Although I’m loathe to admit it, you don’t necessarily need a professional to accomplish this kind of re-patterning; what you need is an open mind and a willingness to change. Maybe you know someone who has a knack for design – bringing in a fresh pair of eyes can be invaluable in re-evaluating your space. Years ago, I taught interior design workshops to homeowners. The attendees were almost exclusively women and I would have them partner with each other to work on their projects. By the end of the workshop series, most of the women were having so much fun pursuing their projects and collaborating together that they continued the partnership well after the workshops were over. So, if you don’t have the budget for a design professional, find yourself a "design buddy."
The concept of simplifying life in general has been gaining a large following in recent years. Household Organizing has become a profession in itself – helping people to discard useless belongings, systematize their daily routines and organize their stuff. Feng Shui consultants agree that the first step toward change is to rid one’s house of clutter. Magazines like "Real Simple" and "Natural Home" are now chic mainstream publications and websites on simplicity abound: one of the better ones is Wanda Urbanska’s www.simplelivingtv.net. I like Wanda in that she counsels that no effort made to simplify your life or save the planet is too small. Carry re-usable grocery bags, walk to work, and use cloth napkins – it all helps.
Holiday Decorating – Use what you have Holiday Cards: make a tree out of them. This is easy: Find some fallen branches and bunch them together to make a large "bouquet." Put the bouquet in a large pitcher or vase – you may have to lodge some pebbles around it to make it stable. Whenever you receive a holiday card in the mail, punch a hole in the corner and hang it on the branches with some colorful ribbon. Other festive ornaments and ribbons can be added to the bouquet if you wish!
Gift Tags: With a little planning you can make beautiful tags with just a little effort (if you wrap your gifts in the car on the way to the party this won’t work.) You will need some card stock or construction paper, scissors, and glue. If you have saved last year’s holiday cards, you are in luck: simply cut out pieces of them and glue on to cut pieces of the construction paper or card stock and attach a piece of colorful ribbon. Voila! – an original gift card. You can also use postcards, photos, rubber stamps, magazine photos – use your imagination. If you’re ambitious, you can glue buttons, glitter, rick rack or whatever strikes your fancy.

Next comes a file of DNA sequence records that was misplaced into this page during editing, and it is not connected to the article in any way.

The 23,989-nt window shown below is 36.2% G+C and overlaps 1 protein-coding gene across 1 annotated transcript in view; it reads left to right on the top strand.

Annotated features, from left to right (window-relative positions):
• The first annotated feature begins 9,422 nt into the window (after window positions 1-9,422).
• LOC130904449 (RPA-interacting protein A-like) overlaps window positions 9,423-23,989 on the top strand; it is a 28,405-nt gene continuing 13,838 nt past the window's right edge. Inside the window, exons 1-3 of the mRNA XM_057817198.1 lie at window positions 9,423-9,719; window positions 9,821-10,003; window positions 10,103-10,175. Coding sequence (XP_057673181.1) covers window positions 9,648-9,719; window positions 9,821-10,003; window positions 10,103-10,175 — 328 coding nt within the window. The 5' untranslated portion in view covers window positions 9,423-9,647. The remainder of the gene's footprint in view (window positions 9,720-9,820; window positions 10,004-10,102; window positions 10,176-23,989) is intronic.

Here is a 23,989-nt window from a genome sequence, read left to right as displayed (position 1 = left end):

Christmas Trees: As with most decorating, the secret to a fabulous Christmas tree is lighting; don’t stint on the Christmas lights – they bring the tree alive. Nothing is more magical than a well-lit tree in a dimly lit room accompanied by a fire in the fireplace. Use all of your old favorite ornaments, but to make a really striking tree you will need a unifying element. It can be as simple as lots of shimmering tinsel or it can be as labor- intensive as festooning the tree with ropes of cranberry and popcorn (takes forever to string it). A multitude of one kind of ornament can work too – shiny ones especially create more life.
Gifts: Homemade goodies are always welcome; check out your closets for items you can re-gift (I’m shameless when it comes to that), and trade services with your good friends and family: babysitting, cooking, and errand-running are popular, but be as creative as you wish. Present your service on one of your beautiful homemade gift cards.
Make this the year to celebrate the true meaning of the holidays.
Barbara Sternau is an Interior Designer with offices at
37 Main St., Tarrytown, NY